So, our friends at Bound to be Read Books in East Atlanta Village have these five tomes that readers ought to check out this summer:
- "The Disappearing Spoon: And Other True Tales of Madness, Love, and the History of the World from the Periodic Table of the Elements" — by Sam Kean: Why did Gandhi hate iodine (I, 53)? How did radium (Ra, 88) nearly ruin Marie Curie's reputation? And why is gallium (Ga, 31) the go-to element for laboratory pranksters?* The Periodic Table is a crowning scientific achievement, but it's also a treasure trove of adventure, betrayal, and obsession. These fascinating tales follow every element on the table as they play out their parts in human history, and in the lives of the (frequently) mad scientists who discovered them. The Disappearing Spoon masterfully fuses science with the classic lore of invention, investigation, and discovery--from the Big Bang through the end of time.
- "Where You Can Find Me" — by Sheri Joseph: A week after his eleventh birthday, Caleb Vincent vanishes with hardly a trace. After a three-year search, he is found living a seemingly normal life under a new name with a man he calls his father. While outwardly overjoyed at his safe recovery, Caleb's parents and sister are privately scrambling together together the pieces of a shattered family. Caleb's mother, Marlene, decides to seek refuge in Costa Rica with Caleb and his younger sister, against her estranged husband's wishes. There Marlene forms a makeshift household with her husband's expat mother and his charming, aimless older brother, all residing in a broken-down hotel perched at the blustery apex of the continental divide. In the clouds of their new home, the mystery of Caleb's time gone unfolds while new dangers threaten to pull him back toward his former life.
- "Dead Iron: The Age of Steam" — by Devon Monk: We love steampunk, and though we don't usually get many used steampunk novels in the store, Dead Iron is representative of some of the titles in the genre that we currently have available. Although the devisers have civilized the East with their contraptions, civilization hasn't tamed the frontier that bounty hunter Cedar Hunt rides. Cursed by lycanthropy and carrying the guilt of his brother's death, he's a hard man for hire. But when a trio of miners offer him the possibility that his brother may yet survive, Cedar isn't going to haggle for payment. All he has to do for them is find the Holder: a powerful device created by mad devisers from the realm of the Strange. In a land shaped by magic, steam, and iron, where the only things a man can count on are his guns, gears, and grit, Cedar will have to depend on all three if he's going to save his brother and reclaim his soul once and for all.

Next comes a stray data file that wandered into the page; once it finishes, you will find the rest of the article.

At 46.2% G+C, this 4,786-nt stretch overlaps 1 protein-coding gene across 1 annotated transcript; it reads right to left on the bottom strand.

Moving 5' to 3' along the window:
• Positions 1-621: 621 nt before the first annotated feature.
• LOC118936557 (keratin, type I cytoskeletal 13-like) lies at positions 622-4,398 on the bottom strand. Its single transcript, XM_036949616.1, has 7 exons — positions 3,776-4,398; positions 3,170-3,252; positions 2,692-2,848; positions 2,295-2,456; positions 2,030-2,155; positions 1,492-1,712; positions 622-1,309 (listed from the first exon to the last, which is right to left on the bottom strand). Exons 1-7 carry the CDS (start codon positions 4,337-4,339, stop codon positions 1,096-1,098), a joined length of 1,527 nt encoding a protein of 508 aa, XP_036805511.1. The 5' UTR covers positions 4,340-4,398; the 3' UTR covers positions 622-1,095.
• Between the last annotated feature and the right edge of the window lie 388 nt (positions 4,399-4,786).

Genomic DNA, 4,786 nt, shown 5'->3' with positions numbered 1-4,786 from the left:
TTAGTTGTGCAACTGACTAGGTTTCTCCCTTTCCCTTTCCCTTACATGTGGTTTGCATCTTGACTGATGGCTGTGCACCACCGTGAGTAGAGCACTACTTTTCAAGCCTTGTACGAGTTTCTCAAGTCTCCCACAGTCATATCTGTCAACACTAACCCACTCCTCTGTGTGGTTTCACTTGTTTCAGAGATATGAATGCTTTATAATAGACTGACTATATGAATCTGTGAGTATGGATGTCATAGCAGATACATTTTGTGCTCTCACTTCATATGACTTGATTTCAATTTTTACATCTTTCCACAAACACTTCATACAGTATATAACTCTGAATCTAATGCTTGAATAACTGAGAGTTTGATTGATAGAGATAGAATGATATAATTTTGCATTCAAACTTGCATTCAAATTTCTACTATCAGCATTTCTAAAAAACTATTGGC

- "The Ocean at the End of the Lane" — by Neil Gaiman: A brilliantly imaginative and poignant fairy tale from the modern master of wonder and terror, The Ocean at the End of the Lane is Neil Gaiman's first new novel for adults since his No. 1 New York Times bestseller, "Anansi Boys." This bewitching and harrowing tale of mystery and survival, and memory and magic, makes the impossible all too real.
- "Busy, Busy Town" — by Richard Scarry: Huckle Cat and Lowly Worm provide a fun introduction to Richard Scarry's Busytown, the setting of Busytown Mysteries on TV. Each oversized spread features a different place — from the Post Office, to the Supermarket, to the farm. And for each place is a complete, simple story describing the activities, sights and friendly folk who can be found there. Familiar faces like Sergeant Murphy and Miss Honey will welcome readers to this colorful, fun, and very busy town!